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Tiresias: The Ancient Mediterranean Religions Source Database



5662
Eusebius Of Caesarea, Ecclesiastical History, 3.36.10


nanThese things he wrote from the above-mentioned city to the churches referred to. And when he had left Smyrna he wrote again from Troas to the Philadelphians and to the church of Smyrna; and particularly to Polycarp, who presided over the latter church. And since he knew him well as an apostolic man, he commended to him, like a true and good shepherd, the flock at Antioch, and besought him to care diligently for it.


Intertexts (texts cited often on the same page as the searched text):

8 results
1. Ignatius, To The Romans, 5 (1st cent. CE - 2nd cent. CE)

2. Ignatius, To The Smyrnaeans, 3, 2 (1st cent. CE - 2nd cent. CE)

3. Ignatius, To The Trallians, 10 (1st cent. CE - 2nd cent. CE)

4. Polycarp of Smyrna, Letter To The Philippians, 3.1-3.2, 4.1-4.3, 5.3, 6.1, 11.3 (1st cent. CE - 2nd cent. CE)

5. Irenaeus, Refutation of All Heresies, 3.3.4, 5.28 (2nd cent. CE - 3rd cent. CE)

6. Tertullian, Prescription Against Heretics, 32 (2nd cent. CE - 3rd cent. CE)

7. Eusebius of Caesarea, Ecclesiastical History, 3.36.1-3.36.9, 3.36.11, 4.14.2-4.14.4, 4.14.6, 5.20.4-5.20.8 (3rd cent. CE - 4th cent. CE)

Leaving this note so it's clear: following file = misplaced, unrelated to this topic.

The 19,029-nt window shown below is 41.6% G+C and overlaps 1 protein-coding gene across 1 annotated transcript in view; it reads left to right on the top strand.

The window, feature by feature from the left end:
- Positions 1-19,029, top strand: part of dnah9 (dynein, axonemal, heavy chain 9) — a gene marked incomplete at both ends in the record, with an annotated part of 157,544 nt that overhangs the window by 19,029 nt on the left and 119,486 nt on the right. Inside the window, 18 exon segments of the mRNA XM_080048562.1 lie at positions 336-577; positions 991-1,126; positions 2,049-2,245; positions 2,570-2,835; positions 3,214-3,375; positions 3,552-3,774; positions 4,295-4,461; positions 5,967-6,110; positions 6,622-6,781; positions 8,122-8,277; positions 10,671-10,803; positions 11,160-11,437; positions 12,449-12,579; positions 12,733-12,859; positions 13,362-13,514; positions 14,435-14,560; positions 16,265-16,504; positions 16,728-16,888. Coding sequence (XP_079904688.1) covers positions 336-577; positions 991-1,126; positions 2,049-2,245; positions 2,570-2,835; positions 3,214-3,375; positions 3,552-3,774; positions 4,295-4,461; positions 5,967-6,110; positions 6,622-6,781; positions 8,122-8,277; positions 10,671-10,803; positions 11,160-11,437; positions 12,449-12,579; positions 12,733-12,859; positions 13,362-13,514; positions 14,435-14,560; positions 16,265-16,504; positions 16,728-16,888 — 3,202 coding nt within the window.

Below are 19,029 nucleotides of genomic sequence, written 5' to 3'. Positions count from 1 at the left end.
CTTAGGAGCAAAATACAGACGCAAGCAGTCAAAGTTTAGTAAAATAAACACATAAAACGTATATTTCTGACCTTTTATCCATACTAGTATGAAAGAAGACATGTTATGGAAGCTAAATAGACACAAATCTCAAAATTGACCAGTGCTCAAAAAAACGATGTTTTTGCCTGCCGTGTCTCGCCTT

3.36.1. At that time Polycarp, a disciple of the apostles, was a man of eminence in Asia, having been entrusted with the episcopate of the church of Smyrna by those who had seen and heard the Lord. 3.36.2. And at the same time Papias, bishop of the parish of Hierapolis, became well known, as did also Ignatius, who was chosen bishop of Antioch, second in succession to Peter, and whose fame is still celebrated by a great many. 3.36.3. Report says that he was sent from Syria to Rome, and became food for wild beasts on account of his testimony to Christ. 3.36.4. And as he made the journey through Asia under the strictest military surveillance, he fortified the parishes in the various cities where he stopped by oral homilies and exhortations, and warned them above all to be especially on their guard against the heresies that were then beginning to prevail, and exhorted them to hold fast to the tradition of the apostles. Moreover, he thought it necessary to attest that tradition in writing, and to give it a fixed form for the sake of greater security. 3.36.5. So when he came to Smyrna, where Polycarp was, he wrote an epistle to the church of Ephesus, in which he mentions Onesimus, its pastor; and another to the church of Magnesia, situated upon the Maeander, in which he makes mention again of a bishop Damas; and finally one to the church of Tralles, whose bishop, he states, was at that time Polybius. 3.36.6. In addition to these he wrote also to the church of Rome, entreating them not to secure his release from martyrdom, and thus rob him of his earnest hope. In confirmation of what has been said it is proper to quote briefly from this epistle. 3.36.7. He writes as follows: From Syria even unto Rome I fight with wild beasts, by land and by sea, by night and by day, being bound amidst ten leopards that is, a company of soldiers who only become worse when they are well treated. In the midst of their wrongdoings, however, I am more fully learning discipleship, but I am not thereby justified. 3.36.8. May I have joy of the beasts that are prepared for me; and I pray that I may find them ready; I will even coax them to devour me quickly that they may not treat me as they have some whom they have refused to touch through fear. And if they are unwilling, I will compel them. Forgive me. 3.36.9. I know what is expedient for me. Now do I begin to be a disciple. May nothing of things visible and things invisible envy me; that I may attain unto Jesus Christ. Let fire and cross and attacks of wild beasts, let wrenching of bones, cutting of limbs, crushing of the whole body, tortures of the devil — let all these come upon me if only I may attain unto Jesus Christ. 3.36.11. And the same man, writing to the Smyrnaeans, used the following words concerning Christ, taken I know not whence: But I know and believe that he was in the flesh after the resurrection. And when he came to Peter and his companions he said to them, Take, handle me, and see that I am not an incorporeal spirit. And immediately they touched him and believed. 4.14.2. And the same writer gives another account of Polycarp which I feel constrained to add to that which has been already related in regard to him. The account is taken from the third book of Irenaeus' work Against Heresies, and is as follows: 5.20.4. In the letter to Florinus, of which we have spoken, Irenaeus mentions again his intimacy with Polycarp, saying:These doctrines, O Florinus, to speak mildly, are not of sound judgment. These doctrines disagree with the Church, and drive into the greatest impiety those who accept them. These doctrines, not even the heretics outside of the Church, have ever dared to publish. These doctrines, the presbyters who were before us, and who were companions of the apostles, did not deliver to you. 5.20.5. For when I was a boy, I saw you in lower Asia with Polycarp, moving in splendor in the royal court, and endeavoring to gain his approbation. 5.20.6. I remember the events of that time more clearly than those of recent years. For what boys learn, growing with their mind, becomes joined with it; so that I am able to describe the very place in which the blessed Polycarp sat as he discoursed, and his goings out and his comings in, and the manner of his life, and his physical appearance, and his discourses to the people, and the accounts which he gave of his intercourse with John and with the others who had seen the Lord. And as he remembered their words, and what he heard from them concerning the Lord, and concerning his miracles and his teaching, having received them from eyewitnesses of the 'Word of life,' Polycarp related all things in harmony with the Scriptures. 5.20.7. These things being told me by the mercy of God, I listened to them attentively, noting them down, not on paper, but in my heart. And continually, through God's grace, I recall them faithfully. And I am able to bear witness before God that if that blessed and apostolic presbyter had heard any such thing, he would have cried out, and stopped his ears, and as was his custom, would have exclaimed, O good God, unto what times have you spared me that I should endure these things? And he would have fled from the place where, sitting or standing, he had heard such words. 5.20.8. And this can be shown plainly from the letters which he sent, either to the neighboring churches for their confirmation, or to some of the brethren, admonishing and exhorting them. Thus far Irenaeus.